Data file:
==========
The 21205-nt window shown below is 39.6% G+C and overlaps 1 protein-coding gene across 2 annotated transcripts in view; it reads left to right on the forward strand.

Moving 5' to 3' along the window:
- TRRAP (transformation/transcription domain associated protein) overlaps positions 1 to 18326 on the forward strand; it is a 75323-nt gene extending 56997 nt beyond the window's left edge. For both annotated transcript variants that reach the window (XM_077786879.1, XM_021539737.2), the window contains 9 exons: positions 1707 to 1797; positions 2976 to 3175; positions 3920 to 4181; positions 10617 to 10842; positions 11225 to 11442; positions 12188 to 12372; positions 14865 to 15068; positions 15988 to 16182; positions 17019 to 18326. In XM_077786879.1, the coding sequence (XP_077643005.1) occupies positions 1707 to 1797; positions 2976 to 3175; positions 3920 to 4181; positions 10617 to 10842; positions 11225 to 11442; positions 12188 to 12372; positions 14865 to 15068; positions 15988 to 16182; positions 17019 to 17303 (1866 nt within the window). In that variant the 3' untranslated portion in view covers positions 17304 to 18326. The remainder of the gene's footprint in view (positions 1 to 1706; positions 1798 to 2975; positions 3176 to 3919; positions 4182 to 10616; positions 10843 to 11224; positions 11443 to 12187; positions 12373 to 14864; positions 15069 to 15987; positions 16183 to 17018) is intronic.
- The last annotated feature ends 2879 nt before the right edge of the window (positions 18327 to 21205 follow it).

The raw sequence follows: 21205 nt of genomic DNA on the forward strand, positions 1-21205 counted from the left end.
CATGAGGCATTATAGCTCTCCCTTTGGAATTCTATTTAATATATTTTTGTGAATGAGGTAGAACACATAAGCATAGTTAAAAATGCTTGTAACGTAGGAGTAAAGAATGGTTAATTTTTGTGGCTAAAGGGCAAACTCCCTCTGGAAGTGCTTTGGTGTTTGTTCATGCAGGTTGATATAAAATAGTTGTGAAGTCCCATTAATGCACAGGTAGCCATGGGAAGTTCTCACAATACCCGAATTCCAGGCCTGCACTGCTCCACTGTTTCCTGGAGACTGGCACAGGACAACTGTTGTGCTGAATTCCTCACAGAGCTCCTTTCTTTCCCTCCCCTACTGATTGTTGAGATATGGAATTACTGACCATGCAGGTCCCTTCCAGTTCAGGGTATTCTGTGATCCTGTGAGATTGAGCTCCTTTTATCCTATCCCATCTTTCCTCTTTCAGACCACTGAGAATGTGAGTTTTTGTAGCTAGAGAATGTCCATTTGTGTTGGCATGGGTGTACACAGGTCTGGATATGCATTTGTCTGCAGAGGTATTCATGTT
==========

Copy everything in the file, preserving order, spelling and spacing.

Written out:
The 21205-nt window shown below is 39.6% G+C and overlaps 1 protein-coding gene across 2 annotated transcripts in view; it reads left to right on the forward strand.

Moving 5' to 3' along the window:
- TRRAP (transformation/transcription domain associated protein) overlaps positions 1 to 18326 on the forward strand; it is a 75323-nt gene extending 56997 nt beyond the window's left edge. For both annotated transcript variants that reach the window (XM_077786879.1, XM_021539737.2), the window contains 9 exons: positions 1707 to 1797; positions 2976 to 3175; positions 3920 to 4181; positions 10617 to 10842; positions 11225 to 11442; positions 12188 to 12372; positions 14865 to 15068; positions 15988 to 16182; positions 17019 to 18326. In XM_077786879.1, the coding sequence (XP_077643005.1) occupies positions 1707 to 1797; positions 2976 to 3175; positions 3920 to 4181; positions 10617 to 10842; positions 11225 to 11442; positions 12188 to 12372; positions 14865 to 15068; positions 15988 to 16182; positions 17019 to 17303 (1866 nt within the window). In that variant the 3' untranslated portion in view covers positions 17304 to 18326. The remainder of the gene's footprint in view (positions 1 to 1706; positions 1798 to 2975; positions 3176 to 3919; positions 4182 to 10616; positions 10843 to 11224; positions 11443 to 12187; positions 12373 to 14864; positions 15069 to 15987; positions 16183 to 17018) is intronic.
- The last annotated feature ends 2879 nt before the right edge of the window (positions 18327 to 21205 follow it).

The raw sequence follows: 21205 nt of genomic DNA on the forward strand, positions 1-21205 counted from the left end.
CATGAGGCATTATAGCTCTCCCTTTGGAATTCTATTTAATATATTTTTGTGAATGAGGTAGAACACATAAGCATAGTTAAAAATGCTTGTAACGTAGGAGTAAAGAATGGTTAATTTTTGTGGCTAAAGGGCAAACTCCCTCTGGAAGTGCTTTGGTGTTTGTTCATGCAGGTTGATATAAAATAGTTGTGAAGTCCCATTAATGCACAGGTAGCCATGGGAAGTTCTCACAATACCCGAATTCCAGGCCTGCACTGCTCCACTGTTTCCTGGAGACTGGCACAGGACAACTGTTGTGCTGAATTCCTCACAGAGCTCCTTTCTTTCCCTCCCCTACTGATTGTTGAGATATGGAATTACTGACCATGCAGGTCCCTTCCAGTTCAGGGTATTCTGTGATCCTGTGAGATTGAGCTCCTTTTATCCTATCCCATCTTTCCTCTTTCAGACCACTGAGAATGTGAGTTTTTGTAGCTAGAGAATGTCCATTTGTGTTGGCATGGGTGTACACAGGTCTGGATATGCATTTGTCTGCAGAGGTATTCATGTT